She sounds like an amazing lady and I'd love to see some of her films! Sad she died so young. Had you ever heard of Mildred Washington? 
Thanks for visiting and have a great week!

Monday, May 16, 2016

General Tsao's Chicken

The election is going strong and no telling who will end up in the White House! However, I'd be willing to bet all three of the remaining candidates, Donald, Hillary and Bernie, can agree on one thing: that Chinese food is delicious!

I just discovered and found a great looking recipe! It's Chinese, which my kids love (and perhaps the candidates too), and the prep time is fast, which I love! 

This recipe is for the crock pot, which also makes it a winner. I'll be trying it out this week with steamed rice, Szechaun green beans, and (store bought) dumplings. I know right now my kids will love it (and if a presidential candidate drops by for dinner, he or she will too)! Thanks Frugal Girls!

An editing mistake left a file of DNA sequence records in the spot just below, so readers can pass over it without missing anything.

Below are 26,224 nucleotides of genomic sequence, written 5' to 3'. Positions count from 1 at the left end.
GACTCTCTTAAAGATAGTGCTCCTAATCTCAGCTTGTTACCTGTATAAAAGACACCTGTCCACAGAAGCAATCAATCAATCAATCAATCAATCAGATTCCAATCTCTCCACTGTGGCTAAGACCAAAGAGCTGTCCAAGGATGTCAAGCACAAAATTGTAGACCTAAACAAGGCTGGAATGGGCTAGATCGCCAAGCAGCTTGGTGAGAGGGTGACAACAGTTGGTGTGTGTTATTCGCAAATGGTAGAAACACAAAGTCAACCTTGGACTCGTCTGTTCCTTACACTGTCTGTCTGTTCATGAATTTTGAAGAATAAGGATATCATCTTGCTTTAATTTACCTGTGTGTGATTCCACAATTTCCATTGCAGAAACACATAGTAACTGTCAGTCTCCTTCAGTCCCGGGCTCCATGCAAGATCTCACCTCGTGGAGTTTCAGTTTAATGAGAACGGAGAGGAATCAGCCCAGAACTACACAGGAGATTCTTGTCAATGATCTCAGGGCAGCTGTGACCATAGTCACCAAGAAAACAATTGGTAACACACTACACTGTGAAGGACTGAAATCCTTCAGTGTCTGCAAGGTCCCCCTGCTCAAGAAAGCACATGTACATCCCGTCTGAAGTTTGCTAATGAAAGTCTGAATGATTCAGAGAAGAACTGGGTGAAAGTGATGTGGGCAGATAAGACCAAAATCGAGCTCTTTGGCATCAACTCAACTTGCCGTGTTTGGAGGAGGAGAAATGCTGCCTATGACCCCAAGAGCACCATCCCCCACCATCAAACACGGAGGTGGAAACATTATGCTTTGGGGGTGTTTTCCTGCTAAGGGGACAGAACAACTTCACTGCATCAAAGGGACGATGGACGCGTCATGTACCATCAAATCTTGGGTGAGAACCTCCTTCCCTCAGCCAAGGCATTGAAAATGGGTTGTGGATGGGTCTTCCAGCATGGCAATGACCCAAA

Crock Pot General Tsao's Chicken by The Frugal Girls

Prep time:  5 mins
Cook time:  3 hours 30 mins
Total time:  3 hours 35 mins
Serves: 4 - 6

   4 Boneless Skinless Chicken Breasts, thawed
   1 bottle House of Tsang General Tsao Stir Fry Sauce {12.6 oz.} - or use Trader Joe's General Tsao Sauc
   8 dried Thai Chilie
   2 chopped Green Onions
   Optional: Sesame Seeds
1.     Cook chicken and dried Thai Chilies in Crock Pot on HIGH for 3 hours or LOW for 6 hours {covered}
2.     After 3 hours on HIGH or 6 hours on LOW, drain juices from Crock Pot.
3.     Remove chicken, cut into cubes, then transfer chicken back to Crock Pot. (retain Thai Chilies in Crock Pot - they add great spice, but I never eat them because they're crazy hot!)
4.     Pour General Tsao Sauce over chicken, then cook on HIGH for 30 more minutes {covered}, or until done.